Sorry; I was wrong about this; I was forgetting that Wubi installs onto the Windows partition itself. As ehawk says, you will need to transfer Ubuntu onto its own partition before following these instructions.
You can do both from within Ubuntu.
2) is easiest and I'd do that first. There's no actual GUI tool installed by default to setup the bootloader, but installing one is easy: Either run this command or install startupmanager from Synaptic:
sudo apt-get install startupmanager
To run startupmanager, either create an icon for /usr/sbin/startupmanager, or run
Simply uncheck "Show bootloader menu" and you won't be prompted to boot Windows any more.
1) is also quite easy, but it carries a warning: if you delete the wrong partition, then you will have to re-install, so it's always a good idea to create a backup first.
All you need to do is to delete the Windows partition. Go to System/Administration/Partition Editor, and select the Windows partition (the file system type FAT32 or ntfs). Right-click on it and select "format to", then "ext3". You can also choose to mount the partition on your system to make use of the freed up space.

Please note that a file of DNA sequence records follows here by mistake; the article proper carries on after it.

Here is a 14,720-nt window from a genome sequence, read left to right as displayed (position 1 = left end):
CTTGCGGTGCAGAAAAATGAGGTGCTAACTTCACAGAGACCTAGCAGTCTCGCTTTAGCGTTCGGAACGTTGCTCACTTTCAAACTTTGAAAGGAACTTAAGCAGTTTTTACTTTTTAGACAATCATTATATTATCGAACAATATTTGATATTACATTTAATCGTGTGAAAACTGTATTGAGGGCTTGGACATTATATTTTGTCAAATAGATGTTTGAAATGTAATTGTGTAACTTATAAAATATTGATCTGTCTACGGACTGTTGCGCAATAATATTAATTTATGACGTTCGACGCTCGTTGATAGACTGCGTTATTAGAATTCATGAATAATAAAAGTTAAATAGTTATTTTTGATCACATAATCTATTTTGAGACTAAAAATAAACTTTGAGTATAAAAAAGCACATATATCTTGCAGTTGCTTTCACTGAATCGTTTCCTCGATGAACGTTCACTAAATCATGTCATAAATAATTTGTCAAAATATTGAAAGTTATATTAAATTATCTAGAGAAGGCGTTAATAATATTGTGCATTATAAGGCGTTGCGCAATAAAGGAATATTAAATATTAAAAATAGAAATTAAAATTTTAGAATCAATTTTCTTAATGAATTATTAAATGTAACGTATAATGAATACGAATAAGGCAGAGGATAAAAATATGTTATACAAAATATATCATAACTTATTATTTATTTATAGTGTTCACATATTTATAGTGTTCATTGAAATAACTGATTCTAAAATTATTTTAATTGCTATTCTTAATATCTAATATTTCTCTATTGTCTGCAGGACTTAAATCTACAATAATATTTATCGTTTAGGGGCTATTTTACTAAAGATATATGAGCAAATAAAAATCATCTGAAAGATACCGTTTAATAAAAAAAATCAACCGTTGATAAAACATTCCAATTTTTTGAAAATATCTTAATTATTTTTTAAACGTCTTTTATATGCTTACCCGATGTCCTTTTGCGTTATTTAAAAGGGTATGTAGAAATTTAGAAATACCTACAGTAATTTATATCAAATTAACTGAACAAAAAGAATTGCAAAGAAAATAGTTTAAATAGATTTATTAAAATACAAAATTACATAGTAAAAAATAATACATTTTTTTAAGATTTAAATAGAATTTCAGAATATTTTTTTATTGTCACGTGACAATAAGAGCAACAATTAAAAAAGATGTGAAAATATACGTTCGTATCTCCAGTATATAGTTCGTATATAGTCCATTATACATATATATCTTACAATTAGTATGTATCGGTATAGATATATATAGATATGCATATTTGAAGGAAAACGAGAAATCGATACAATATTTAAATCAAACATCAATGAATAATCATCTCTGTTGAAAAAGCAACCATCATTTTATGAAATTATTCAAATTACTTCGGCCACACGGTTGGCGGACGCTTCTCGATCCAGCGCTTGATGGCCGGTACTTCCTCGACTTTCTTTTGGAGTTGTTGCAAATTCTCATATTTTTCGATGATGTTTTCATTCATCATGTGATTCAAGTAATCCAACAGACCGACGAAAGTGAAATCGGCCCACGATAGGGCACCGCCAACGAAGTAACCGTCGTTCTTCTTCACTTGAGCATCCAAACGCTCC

Hope that helps,
—Robert J Lee.
PS: stress_junkie makes a good point; Windows is actually not bad at many things. Personally, though, I haven't used Windows on my own computer for about 8 years, and there are very few times that I've ever wanted a Windows machine for anything other than compatibility testing on websites.